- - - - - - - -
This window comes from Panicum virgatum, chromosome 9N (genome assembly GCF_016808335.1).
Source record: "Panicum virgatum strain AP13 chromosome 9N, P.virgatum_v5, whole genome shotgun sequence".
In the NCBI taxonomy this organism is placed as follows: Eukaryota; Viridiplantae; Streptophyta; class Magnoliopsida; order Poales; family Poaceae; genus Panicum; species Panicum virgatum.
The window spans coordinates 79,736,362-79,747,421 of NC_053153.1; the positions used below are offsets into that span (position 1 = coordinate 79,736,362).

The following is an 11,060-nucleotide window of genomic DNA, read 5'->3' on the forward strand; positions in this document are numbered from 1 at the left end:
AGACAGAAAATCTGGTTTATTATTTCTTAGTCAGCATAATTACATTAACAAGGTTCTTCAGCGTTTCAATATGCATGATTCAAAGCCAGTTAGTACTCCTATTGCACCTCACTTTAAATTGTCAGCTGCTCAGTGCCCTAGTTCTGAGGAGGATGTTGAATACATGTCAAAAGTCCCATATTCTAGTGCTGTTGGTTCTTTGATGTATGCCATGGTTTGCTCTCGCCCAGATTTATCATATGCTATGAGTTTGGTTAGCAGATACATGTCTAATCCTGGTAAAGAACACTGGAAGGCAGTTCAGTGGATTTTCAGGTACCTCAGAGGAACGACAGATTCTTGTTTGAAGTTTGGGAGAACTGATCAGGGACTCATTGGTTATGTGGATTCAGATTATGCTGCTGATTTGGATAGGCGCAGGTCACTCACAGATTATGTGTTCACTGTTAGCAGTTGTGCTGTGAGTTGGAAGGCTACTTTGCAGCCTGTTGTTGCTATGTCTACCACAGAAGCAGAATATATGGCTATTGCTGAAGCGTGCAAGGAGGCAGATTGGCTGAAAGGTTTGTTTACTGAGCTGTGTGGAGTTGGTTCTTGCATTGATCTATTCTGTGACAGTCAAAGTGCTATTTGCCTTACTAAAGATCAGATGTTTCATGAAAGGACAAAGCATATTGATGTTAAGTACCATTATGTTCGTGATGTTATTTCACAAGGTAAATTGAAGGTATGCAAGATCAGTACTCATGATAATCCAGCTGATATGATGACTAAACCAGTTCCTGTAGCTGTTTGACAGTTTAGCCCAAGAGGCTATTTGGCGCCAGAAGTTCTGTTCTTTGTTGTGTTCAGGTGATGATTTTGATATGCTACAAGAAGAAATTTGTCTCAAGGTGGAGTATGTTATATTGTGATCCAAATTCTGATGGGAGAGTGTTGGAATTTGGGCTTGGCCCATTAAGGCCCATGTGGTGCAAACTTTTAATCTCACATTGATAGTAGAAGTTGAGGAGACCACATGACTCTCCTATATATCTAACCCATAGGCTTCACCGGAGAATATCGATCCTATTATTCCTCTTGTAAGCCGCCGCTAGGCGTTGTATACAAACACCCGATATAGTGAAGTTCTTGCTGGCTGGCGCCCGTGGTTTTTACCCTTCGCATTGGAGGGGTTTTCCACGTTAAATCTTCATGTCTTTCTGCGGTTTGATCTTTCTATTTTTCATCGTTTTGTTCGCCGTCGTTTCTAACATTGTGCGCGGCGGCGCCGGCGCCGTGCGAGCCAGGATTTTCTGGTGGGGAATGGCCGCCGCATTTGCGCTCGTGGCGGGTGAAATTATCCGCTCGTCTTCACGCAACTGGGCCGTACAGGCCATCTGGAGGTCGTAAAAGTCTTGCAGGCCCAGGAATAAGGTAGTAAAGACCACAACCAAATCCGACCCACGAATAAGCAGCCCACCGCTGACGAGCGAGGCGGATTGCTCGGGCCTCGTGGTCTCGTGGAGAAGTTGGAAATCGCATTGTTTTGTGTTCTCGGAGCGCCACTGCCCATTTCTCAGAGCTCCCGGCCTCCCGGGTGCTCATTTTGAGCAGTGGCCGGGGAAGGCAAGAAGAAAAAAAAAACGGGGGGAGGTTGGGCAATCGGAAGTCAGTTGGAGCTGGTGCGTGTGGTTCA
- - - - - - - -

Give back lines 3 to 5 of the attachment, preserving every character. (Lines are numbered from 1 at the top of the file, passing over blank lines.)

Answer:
In the NCBI taxonomy this organism is placed as follows: Eukaryota; Viridiplantae; Streptophyta; class Magnoliopsida; order Poales; family Poaceae; genus Panicum; species Panicum virgatum.
The window spans coordinates 79,736,362-79,747,421 of NC_053153.1; the positions used below are offsets into that span (position 1 = coordinate 79,736,362).

The following is an 11,060-nucleotide window of genomic DNA, read 5'->3' on the forward strand; positions in this document are numbered from 1 at the left end: